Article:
April is a huge month for literacy advocacy. This month commemorates the 20th anniversary of National Poetry month, National Library Week took place from April 10 through 16, April 12 was National Library Workers Day and World Book Night was April 23. However, the holidays celebrate more that just the written story, but the people behind them as well.
Below are three talented authors from our local community, their books and ways to get your hands on the readings.
Sharon Krager is the grandmother of eight grandchildren and also the author of four children’s books: Ethan Scott’s Little Red Box, Sierra and the Bright Pink Umbrella, Bethany’s Birthday Wish for a Fish, and Friends for Josh. Each of them inspired by one of her four youngest grandchildren.
She has had a passion for writing her entire life, but put it on the back burner to raise a family. She became a LPN in 1989 and continues to still work as a nursing home administrator and substitute teacher at Paris. “I’ve always wanted to write children’s books,” said Krager. “So, in 2013 I decided to just do it.”
Her first book, Ethan Scott’s Little Red Box is about her youngest grandchild Ethan, a collector, who is always trying to find something to put things in.
Sierra and the Bright Pink Umbrella is about the second-youngest grandchild who loves to play outside in the rain. “She is home for several days and it’s raining, so she can’t go outside. Her mother decides to take her shopping and they look for a bright pink umbrella,” said Krager.
Bethany’s Birthday Wish for a Fish is a story about her third-youngest grandchild whose friend buys her a fish for her birthday.
Last but not least, Friends for Josh is about (you guessed it) the fourth-youngest. Josh moves to a new school and meets a boy who decides to make Josh his friend. This opens the door for Josh to make the same kind gesture to another little boy.
All the illustrations were inspired by drawings from another granddaughter, Samantha Davis. Davis is currently a junior at the Paris High School. “I really took a chance at Tate Publishing using those drawings,” said Krager. “We aren’t professionals, but they actually used her ideas in all four books.” Davis will continue to work with Krager on her fifth book, a collection of short stories for juveniles. She hopes to have it completed by the end of this year.
The books are available in several formats: the original printed books, color-me books which have colorable illustrations, 3D pop-up books, and digital download cards for tablets and other e-readers. These books are available for purchase at the Paris Pharmacy, Tate Publishing’s website or directly from Krager.
“I hope to continue to do it for awhile. I’m getting older and I’m getting where I don’t work as much, so that gives me more time to write,” said Krager. “I’m in my 60s and I’m just glad I got the opportunity to do it at all, even as an older person. I’m excited about all of it.”
Charlotte Utterback’s book, Papa Jim, is about her family and memories throughout the years. The book’s title refers to her father whom played a significant role in her life.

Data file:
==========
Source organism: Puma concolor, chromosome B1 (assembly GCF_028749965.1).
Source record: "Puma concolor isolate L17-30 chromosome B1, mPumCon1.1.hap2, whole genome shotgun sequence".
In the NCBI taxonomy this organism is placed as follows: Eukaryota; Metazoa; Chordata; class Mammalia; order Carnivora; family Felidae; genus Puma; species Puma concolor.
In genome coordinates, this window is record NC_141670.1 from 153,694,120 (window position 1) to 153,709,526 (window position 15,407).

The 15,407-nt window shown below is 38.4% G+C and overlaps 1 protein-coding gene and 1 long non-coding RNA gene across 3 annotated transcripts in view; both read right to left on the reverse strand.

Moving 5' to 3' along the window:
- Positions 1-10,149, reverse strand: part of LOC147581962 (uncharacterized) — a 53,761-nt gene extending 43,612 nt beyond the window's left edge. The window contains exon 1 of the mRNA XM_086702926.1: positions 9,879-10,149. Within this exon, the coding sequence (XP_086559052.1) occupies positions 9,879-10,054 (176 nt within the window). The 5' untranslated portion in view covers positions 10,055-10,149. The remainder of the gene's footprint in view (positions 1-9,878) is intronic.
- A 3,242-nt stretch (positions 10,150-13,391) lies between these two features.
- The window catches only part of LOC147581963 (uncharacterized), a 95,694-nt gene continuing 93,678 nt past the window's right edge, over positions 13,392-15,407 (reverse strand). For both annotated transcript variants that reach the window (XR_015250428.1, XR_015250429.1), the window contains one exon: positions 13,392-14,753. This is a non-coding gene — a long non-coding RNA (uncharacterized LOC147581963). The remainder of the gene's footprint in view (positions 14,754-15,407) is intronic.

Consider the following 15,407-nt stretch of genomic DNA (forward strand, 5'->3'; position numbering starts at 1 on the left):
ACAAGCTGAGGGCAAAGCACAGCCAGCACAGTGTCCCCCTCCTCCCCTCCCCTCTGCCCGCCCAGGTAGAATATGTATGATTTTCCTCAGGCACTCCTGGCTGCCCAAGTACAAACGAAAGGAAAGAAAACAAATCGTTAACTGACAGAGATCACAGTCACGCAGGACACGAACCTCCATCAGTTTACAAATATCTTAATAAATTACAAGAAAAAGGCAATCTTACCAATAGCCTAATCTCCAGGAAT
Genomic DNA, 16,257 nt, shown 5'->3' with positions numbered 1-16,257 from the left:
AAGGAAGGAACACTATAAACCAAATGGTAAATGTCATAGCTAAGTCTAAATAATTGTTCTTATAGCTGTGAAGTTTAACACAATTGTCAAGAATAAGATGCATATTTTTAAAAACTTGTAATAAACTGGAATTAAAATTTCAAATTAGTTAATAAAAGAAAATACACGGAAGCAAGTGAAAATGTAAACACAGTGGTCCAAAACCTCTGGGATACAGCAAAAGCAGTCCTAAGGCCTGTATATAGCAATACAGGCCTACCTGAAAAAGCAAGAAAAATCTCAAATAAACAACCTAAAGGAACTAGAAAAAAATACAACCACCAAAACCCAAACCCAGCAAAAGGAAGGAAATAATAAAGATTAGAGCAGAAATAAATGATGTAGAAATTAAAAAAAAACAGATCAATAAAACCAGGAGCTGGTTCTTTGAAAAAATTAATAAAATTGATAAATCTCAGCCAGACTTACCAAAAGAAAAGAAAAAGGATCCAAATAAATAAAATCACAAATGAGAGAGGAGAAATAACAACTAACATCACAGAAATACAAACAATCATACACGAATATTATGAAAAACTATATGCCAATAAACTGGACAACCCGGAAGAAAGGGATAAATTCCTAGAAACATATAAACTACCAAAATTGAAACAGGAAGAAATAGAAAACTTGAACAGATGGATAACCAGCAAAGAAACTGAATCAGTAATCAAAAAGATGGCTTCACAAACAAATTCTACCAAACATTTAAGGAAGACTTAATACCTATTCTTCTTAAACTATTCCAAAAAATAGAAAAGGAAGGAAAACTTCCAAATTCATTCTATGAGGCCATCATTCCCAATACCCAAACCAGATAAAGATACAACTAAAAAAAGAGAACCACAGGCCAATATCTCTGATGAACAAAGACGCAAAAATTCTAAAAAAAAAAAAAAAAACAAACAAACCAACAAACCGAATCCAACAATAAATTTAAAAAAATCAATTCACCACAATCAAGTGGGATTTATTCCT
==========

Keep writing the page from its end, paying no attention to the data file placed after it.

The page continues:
“When I was a child my grandparents were all gone. When I heard other kids talking about their grandparents, I knew very well I had missed out on a lot by not knowing them,” said Utterback.” “My girls didn’t get to know my father therefore I wrote a lot about him and the times in which I grew up.”
The book “reveals how hard he had to work and how hard I tried to find time to spend time with him. It lets the reader know how difficult life was then but also how the love of a family, blessed with a strong faith in God, survived through the valleys and hills of those days,” said Utterback.
George Hodgman, 56, is a Paris native and author of a New York Times bestseller: Bettyville.
The New York Times published this Sunday Book Review about Bettyville:
Big-time magazine editor leaves New York City to care for his ailing yet feisty mother in their old-timey Midwestern hometown. The premise sounds like fodder for a laugh-track sitcom. Hodgman’s gorgeously constructed memoir, however, couldn’t be further from a pat Hollywood confection.
In “Bettyville,” Hodgman vividly depicts Paris, Mo., pop. 1,246, a small town easing into obsolescence. Against this backdrop, he creates an unforgettable portrait of his mother, Betty — a strong-willed nonagenarian struggling against the slow-motion breakdown of her mind and body. Hodgman evokes her with wit and tenderness, gently mocking her tendency to eat “enough for a camp of lumberjacks in the Maine woods” or her certainty that she “has not had what she considers a successful hair appointment since around 1945.” Even as they drive each other crazy, their mutual affection is ever-present: “ ‘You’re my buddy,’ I tell her. ‘Am I?’ she asks. ‘You know I wouldn’t want just another damn sweet old lady,’ I say.”
A bundle of contradictions, Betty is both curmudgeonly and compassionate; an irreverent straight-talker who, along with her husband, Big George, can’t bring herself to acknowledge — much less accept — her son’s sexuality. With bracing honesty, Hodgman eloquently chronicles the devastating psychic toll of this silence: He struggles to open up to his romantic partners, and later falls into substance abuse. “Where do the hidden things go? Not away. Nothing goes away,” Hodgman writes. “Shame is inventive,” he recalls reading in a book. “Shame can make a joke. It can reach for a bottle. It can trip you up when you don’t even know it is there.”
Despite his travails, Hodgman writes without an ounce of self-pity or desire for retribution. “I can never be a person who has not made mistakes,” he says. “But I can be someone honest who has lived through them: one of those who look you square in the eye and say, ‘This is how it has been, and it is O.K.’ ”